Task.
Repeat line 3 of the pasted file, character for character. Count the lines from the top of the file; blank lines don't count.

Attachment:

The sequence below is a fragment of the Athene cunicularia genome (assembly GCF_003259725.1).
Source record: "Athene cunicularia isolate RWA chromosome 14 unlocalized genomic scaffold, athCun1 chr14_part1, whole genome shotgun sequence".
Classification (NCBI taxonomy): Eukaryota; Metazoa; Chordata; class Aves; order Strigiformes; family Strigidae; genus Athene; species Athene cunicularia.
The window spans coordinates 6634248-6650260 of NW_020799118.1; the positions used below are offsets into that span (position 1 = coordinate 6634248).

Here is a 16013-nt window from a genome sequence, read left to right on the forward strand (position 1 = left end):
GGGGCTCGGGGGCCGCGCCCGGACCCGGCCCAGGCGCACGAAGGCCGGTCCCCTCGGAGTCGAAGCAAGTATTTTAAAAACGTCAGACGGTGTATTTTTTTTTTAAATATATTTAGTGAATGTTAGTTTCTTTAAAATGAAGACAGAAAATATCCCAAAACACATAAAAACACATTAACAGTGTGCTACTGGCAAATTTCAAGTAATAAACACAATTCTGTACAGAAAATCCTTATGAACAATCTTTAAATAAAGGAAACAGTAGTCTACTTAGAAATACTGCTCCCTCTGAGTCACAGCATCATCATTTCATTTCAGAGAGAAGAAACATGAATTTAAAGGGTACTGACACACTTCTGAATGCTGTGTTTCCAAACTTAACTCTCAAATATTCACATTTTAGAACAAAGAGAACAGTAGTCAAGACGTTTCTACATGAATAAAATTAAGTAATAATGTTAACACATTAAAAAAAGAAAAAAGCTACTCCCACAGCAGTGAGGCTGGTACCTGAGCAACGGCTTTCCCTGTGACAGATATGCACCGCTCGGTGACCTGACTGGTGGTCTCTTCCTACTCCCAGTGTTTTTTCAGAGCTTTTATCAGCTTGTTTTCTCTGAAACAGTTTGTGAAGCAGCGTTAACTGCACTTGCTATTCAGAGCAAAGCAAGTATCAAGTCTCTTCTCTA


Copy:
Classification (NCBI taxonomy): Eukaryota; Metazoa; Chordata; class Aves; order Strigiformes; family Strigidae; genus Athene; species Athene cunicularia.